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The origins of horse racing in Washington State date back to the beginning of the Twentieth Century. Where in 1901 Playfair Race Course opened it's doors. Unfortunately both have passed into history.

 In 1933 Washington State legalized pari-mutual wagering and the modern era of horse racing begin in Washington. Soon after gambling was legal Longacres Race Course in Seattle joined Playfair as Washington's main racing sites. In the nineteen sixty's a third track was added in Yakima named Yakima Meadows.

Heading into the seventies racing was looking good in Washington. Longacres with it's Poplar lined track was listed as one of the top ten tracks in the country. It was good while it lasted but like racing in general the downturn hit Washington. Boing Aircraft whose land abutted Longacres needed more office space so the owners of the financially plagued track obliged them and down came the Poplars and everything else. Not much later Playfair and Yakima Meadows passed into the night.

Today Emerald Downs built to replace Longacres in 1996 is the only major racing site in Washington. Dayton, Sun Downs, Waitsburg and Walla Walla are tracks that still run short meets in the state.

In 2011 the states fair meets received a severe blow when all dates except for a week at Sun Downs were rejected to financial reasons. Their future remains in doubt.

As of 2014, three  commercial tracks, Longacres, Playfair and Yakima Meadows have closed. The Blue Mountain Fair Circuit which use to include Dayton Days, Waitsburg and Walla Walla, has been reduced to one short meet at Sun Downs.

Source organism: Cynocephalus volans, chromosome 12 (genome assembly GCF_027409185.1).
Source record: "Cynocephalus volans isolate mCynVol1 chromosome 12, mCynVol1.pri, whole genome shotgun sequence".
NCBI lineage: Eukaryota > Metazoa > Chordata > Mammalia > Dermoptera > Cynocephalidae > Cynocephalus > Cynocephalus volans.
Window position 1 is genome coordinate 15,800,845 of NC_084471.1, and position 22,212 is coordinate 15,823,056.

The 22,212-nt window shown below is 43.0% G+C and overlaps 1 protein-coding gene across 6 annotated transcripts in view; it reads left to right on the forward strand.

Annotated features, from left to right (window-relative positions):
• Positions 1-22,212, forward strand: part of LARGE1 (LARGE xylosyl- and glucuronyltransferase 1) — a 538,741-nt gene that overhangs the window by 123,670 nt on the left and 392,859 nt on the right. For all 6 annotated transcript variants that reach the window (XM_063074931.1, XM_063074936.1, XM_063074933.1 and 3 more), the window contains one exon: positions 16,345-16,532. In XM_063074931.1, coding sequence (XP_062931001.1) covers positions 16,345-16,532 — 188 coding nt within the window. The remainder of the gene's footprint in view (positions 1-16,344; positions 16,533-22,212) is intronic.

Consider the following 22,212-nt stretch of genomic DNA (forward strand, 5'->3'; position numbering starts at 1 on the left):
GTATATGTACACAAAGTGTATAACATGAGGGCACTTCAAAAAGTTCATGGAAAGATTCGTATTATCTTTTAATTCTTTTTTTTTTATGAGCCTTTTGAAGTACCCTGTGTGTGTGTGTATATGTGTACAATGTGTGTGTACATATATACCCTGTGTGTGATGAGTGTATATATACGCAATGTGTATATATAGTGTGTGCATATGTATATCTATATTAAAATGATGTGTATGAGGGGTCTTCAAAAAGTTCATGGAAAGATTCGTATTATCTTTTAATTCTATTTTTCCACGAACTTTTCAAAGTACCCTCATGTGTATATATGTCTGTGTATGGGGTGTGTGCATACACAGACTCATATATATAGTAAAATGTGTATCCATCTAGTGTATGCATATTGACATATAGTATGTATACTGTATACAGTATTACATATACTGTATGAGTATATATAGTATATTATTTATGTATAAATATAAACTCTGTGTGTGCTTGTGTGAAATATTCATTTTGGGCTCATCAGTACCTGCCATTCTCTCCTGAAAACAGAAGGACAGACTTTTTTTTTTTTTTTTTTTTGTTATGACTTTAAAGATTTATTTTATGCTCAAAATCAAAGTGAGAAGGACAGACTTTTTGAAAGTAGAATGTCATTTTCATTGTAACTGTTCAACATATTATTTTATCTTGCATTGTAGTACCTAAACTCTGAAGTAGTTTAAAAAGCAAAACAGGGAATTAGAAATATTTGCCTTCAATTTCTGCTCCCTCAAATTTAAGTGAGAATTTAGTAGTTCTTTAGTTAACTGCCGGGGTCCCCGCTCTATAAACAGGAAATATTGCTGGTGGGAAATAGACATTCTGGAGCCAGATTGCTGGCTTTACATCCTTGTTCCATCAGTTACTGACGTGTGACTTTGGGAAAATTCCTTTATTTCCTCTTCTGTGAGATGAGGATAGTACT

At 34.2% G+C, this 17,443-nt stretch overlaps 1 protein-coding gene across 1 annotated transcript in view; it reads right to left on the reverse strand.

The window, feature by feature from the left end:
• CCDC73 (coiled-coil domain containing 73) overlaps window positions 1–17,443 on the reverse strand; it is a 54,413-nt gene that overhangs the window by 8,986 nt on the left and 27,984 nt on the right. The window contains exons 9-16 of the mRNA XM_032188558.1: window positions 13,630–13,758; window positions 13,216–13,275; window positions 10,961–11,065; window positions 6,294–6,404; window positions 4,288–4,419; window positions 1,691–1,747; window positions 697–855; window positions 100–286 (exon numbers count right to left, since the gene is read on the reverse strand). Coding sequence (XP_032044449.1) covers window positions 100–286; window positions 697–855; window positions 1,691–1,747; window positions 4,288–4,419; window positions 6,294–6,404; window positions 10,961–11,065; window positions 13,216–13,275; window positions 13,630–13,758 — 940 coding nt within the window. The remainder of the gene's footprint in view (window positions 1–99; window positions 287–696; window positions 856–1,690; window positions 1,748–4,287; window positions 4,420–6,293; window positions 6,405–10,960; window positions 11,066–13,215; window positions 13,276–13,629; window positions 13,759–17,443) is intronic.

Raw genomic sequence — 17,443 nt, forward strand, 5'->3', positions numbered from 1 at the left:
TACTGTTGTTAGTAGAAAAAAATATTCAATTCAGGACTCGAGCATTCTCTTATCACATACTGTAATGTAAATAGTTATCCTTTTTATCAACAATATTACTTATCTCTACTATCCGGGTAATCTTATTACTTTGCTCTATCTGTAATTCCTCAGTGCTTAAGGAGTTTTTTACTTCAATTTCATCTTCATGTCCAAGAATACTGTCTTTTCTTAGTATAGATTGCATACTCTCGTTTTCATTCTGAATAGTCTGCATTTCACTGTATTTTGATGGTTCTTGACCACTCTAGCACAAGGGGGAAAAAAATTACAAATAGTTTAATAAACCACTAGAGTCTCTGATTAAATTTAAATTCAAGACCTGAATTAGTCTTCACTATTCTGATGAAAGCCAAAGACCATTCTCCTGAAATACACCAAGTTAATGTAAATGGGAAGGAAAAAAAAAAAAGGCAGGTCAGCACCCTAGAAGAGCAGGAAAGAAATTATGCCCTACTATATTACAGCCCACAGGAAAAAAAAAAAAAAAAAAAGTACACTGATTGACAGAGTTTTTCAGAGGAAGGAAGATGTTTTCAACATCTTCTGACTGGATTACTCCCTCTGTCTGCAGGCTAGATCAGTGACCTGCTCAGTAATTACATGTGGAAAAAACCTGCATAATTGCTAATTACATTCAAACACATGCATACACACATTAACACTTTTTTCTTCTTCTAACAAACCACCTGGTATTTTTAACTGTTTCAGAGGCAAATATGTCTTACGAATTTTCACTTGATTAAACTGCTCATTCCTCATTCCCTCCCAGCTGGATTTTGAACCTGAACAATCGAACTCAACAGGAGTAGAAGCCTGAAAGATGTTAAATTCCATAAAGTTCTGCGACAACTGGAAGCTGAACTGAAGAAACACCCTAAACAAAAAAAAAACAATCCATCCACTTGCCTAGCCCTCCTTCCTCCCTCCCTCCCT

If you wanted to view all of the existing and closed tracks in Washington, you better have a few days to spare. The two existing tracks Emerald Downs and Sun Downs are themselves over 200 miles apart, about a three and a half hour drive. The good news, if you shoot for April, you can catch live racing at both. Being in the area of these tracks will provide some proximity to most of the other tracks.

Starting at Emerald Downs, in Auburn, it's a few minutes to the old Longacres site where you can still catch a view of some of the old Poplar Trees, about all that's left there. From there you can go a little southwest to what was Harbor Park, which is still active as a car racing venue. After that you have to hit the road southeast to Kennewick.

In Kennewick you will find Sun Downs, from there you can reach the fair tracks at Walla Walla, Waitsburg, and Dayton, all which are still standing. The last leg would take you to Spokane, a little over two hours northeast of Kennewick. Once in Spokane, if it's still there you'll find an empty field with the outline of a five furlong track and grandstand that was once Playfair Race Course. Once in Spokane it's like you've painted yourself in a corner a long way from where you started. The good news, Idaho and Coeur d'Alene are a few miles away. The old Coeur d'Alene track site awaits as a perfect gateway to all those obscure Idaho tracks.